Speaking of mojo recovery, I got up bright and (not so early) Monday morning for an exciting road route I mapped out a few months ago and never got around to riding, a "Santa Cruz Century." I bumped the long ride back to Monday rather than Saturday, because I was scared enough of trying to run fifty kilometers that I wanted to do it on relatively fresh legs. This loop from my house weighed in at 105 miles with 11,200 feet of climbing, and covered quite a few new-to-me roads. I love riding secondary roads in the Santa Cruz Mountains for their narrow corridors, lack of traffic, and scenic settings. I tend to forget about frequent 15+ percent grades, teeth-rattling broken pavement, relentless hairpin turns, and surprising (for a Bay Area road route) lack of services. On a hot day like Monday (84 degrees) I actually have to haul three liters of water and most of the day's food. I only expected one gas station stop, in Felton.
Christmas tree farm on Skyline Ridge. A bit like riding through Alaska's Farewell Burn, but about 100 degrees warmer with much prettier trees.
Zaynte Creek. Much of the road cuts a precarious side-slope above a steep gorge, with aforementioned broken pavement and hairpins. I am not brave on skinny tires by any stretch of the imagination, and knotted up all the muscles in my shoulders while brake-throttling the descent.
I stopped in Felton to fill up my water bladder with ice and buy a package of Famous Amos cookies and cheese pretzel Combos (I make the strangest gas station food choices on bike tours. I usually question them the moment I step outside.) I didn't eat anything right away because the heat was bearing down and my stomach was feeling iffy again. After Felton, I immediately had to start up another 2,000-foot climb on the relentless grades of Felton Empire Road. Ooof.
I continued climbing through the redwood forest on Ice Cream Grade, and arrived at this small mesa that was much drier than the surrounding region, with sandstone cliffs and sparse fir trees. It looked a lot like the high desert mesas of Northern New Mexico. It's fascinating how widely climate zones can vary in short distances in this region. Spring was just beginning to arrive, with ferns emerging from the brown brush.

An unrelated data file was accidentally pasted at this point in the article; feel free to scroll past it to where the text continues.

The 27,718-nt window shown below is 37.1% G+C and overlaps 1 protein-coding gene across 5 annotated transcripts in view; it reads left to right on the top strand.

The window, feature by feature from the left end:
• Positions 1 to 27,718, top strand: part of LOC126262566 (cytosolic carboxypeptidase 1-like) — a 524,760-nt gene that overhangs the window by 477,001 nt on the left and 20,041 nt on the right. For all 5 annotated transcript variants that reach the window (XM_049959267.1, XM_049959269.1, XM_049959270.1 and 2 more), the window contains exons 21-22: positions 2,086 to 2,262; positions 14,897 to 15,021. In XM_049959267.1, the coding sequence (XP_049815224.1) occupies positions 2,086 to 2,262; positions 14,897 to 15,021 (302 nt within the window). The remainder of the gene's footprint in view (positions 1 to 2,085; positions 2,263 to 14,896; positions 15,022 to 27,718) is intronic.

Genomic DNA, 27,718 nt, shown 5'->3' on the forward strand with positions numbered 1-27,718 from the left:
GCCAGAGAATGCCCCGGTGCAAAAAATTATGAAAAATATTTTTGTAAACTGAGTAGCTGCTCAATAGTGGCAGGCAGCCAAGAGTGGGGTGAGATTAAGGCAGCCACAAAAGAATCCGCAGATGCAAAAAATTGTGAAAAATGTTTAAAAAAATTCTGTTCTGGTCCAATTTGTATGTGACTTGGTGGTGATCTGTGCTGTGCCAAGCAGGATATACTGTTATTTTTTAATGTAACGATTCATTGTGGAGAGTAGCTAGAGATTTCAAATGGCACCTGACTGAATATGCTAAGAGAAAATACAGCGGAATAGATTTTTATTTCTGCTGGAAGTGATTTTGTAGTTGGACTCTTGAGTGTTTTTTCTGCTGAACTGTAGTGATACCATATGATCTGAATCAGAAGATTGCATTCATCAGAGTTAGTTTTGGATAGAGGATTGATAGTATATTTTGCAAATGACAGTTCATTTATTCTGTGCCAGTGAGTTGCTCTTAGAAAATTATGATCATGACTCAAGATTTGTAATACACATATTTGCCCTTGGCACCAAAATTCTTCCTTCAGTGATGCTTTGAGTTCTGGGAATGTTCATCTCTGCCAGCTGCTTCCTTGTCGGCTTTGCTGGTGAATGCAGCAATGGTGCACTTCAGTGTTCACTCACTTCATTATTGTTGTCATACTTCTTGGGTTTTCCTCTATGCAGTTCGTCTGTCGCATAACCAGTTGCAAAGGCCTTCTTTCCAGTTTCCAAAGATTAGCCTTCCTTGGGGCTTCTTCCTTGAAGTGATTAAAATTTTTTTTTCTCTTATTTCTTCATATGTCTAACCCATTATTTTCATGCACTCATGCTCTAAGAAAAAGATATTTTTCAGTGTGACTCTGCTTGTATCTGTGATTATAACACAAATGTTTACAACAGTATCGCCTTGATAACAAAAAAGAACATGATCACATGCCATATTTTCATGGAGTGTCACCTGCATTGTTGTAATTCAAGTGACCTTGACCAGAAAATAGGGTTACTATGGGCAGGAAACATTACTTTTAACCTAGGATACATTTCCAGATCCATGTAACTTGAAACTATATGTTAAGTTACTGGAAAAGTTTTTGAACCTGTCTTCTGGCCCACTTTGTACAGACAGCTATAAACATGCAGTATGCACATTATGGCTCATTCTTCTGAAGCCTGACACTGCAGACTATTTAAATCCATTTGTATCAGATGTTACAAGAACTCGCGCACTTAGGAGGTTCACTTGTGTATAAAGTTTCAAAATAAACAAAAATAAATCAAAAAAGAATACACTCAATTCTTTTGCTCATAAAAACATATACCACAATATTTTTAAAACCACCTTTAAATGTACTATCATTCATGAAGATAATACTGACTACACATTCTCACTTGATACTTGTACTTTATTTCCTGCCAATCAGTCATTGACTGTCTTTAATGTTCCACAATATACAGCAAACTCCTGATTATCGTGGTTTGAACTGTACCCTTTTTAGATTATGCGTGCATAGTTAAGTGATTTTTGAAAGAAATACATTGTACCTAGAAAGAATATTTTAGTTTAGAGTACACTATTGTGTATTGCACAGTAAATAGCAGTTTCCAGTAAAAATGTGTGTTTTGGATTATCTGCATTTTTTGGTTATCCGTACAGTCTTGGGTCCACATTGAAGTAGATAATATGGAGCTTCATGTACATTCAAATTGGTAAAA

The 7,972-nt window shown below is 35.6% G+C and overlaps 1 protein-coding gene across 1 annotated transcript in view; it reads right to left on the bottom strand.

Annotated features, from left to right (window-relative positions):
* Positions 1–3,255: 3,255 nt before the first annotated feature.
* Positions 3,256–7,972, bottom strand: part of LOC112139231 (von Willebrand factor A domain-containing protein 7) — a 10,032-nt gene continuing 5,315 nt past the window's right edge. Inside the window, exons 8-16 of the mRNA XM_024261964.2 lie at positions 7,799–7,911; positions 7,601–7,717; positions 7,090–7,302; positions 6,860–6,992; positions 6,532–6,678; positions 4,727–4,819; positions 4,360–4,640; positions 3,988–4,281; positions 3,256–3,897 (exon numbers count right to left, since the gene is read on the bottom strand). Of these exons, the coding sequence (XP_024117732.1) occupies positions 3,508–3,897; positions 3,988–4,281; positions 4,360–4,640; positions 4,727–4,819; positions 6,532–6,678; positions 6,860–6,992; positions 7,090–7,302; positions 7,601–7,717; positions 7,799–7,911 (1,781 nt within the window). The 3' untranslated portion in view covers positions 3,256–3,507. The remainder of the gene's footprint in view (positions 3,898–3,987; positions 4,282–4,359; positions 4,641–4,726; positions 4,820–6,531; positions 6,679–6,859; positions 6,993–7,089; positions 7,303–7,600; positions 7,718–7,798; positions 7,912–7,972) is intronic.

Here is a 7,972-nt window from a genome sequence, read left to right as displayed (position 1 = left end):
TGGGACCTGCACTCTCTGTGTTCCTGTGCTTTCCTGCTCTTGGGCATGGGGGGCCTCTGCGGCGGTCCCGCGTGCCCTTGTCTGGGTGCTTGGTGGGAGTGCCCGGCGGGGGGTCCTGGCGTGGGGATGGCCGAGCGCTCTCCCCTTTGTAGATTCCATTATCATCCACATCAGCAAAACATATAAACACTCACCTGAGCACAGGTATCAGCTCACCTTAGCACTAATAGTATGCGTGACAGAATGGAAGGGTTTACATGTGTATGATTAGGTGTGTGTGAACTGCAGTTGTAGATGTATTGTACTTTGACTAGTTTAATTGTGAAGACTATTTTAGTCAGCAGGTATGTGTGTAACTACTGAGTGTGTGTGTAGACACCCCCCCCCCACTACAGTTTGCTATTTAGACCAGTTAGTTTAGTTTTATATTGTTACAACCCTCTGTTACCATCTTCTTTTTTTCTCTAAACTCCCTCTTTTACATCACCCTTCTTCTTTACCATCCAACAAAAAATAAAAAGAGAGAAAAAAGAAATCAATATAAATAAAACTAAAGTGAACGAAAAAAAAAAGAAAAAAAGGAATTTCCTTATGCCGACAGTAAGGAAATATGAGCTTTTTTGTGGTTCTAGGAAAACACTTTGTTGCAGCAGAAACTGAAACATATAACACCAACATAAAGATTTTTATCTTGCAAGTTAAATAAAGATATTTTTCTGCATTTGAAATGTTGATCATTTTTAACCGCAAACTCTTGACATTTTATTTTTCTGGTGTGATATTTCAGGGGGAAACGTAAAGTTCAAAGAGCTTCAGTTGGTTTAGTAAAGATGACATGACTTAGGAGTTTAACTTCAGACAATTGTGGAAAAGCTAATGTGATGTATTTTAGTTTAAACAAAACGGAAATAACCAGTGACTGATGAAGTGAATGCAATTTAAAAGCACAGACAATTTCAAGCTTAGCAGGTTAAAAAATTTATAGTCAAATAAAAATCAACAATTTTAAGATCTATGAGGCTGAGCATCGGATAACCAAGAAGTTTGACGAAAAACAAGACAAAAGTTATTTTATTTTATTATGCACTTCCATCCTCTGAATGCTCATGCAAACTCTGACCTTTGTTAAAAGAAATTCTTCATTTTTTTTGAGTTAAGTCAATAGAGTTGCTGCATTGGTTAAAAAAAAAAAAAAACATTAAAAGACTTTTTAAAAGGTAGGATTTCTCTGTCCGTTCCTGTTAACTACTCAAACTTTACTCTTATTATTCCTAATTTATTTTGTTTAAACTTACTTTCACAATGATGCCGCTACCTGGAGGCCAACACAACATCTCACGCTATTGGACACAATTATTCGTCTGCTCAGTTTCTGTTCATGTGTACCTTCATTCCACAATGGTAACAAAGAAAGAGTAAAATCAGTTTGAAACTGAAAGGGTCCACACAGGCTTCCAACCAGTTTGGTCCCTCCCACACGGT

It was a swift drop to the coast, with an impressive headwind blasting down Highway One. Northwest is the prevailing wind; I should have anticipated it, but I did not. At this point I was feeling fairly shattered, was looking forward to some flat miles, and was not thrilled to realize that the 25-30 mph headwinds would demand a harder fight than much of the climbing, and it was going to go on like this for the better part of 25 miles. Oooof.
A little jog over Swanton Road allowed me to escape the coast but not the wind. It was an idyllic setting though — a shallow but narrow canyon filled with strawberry farms and happy-looking horses.
I could not wait to turn east and start climbing into the mountains again. Even climbing a 15-percent grade is better than fighting strong headwinds on a highway. I started having similar urges to my walk breaks during the Woodside Ramble, when the legs just wanted to give up and do something — anything — else. Here's where the mantra "shut up legs" comes in handy; "you're not that weak, stop pretending and keep pedaling."
At least there was a nice sunset to reward staying out late.
And then the moon came out; I just missed the lunar eclipse. It was a few hours later. I expected to feel more tapped out toward the hundred-mile mark, but emerging darkness perked me up, I finally got down the ham sandwich I had been carrying all day, and the reality is I could have gone quite a bit farther. That's both the benefit and technique of building "forever pace," in my experience. The ability to keep going is the ability to keep seeing and experiencing.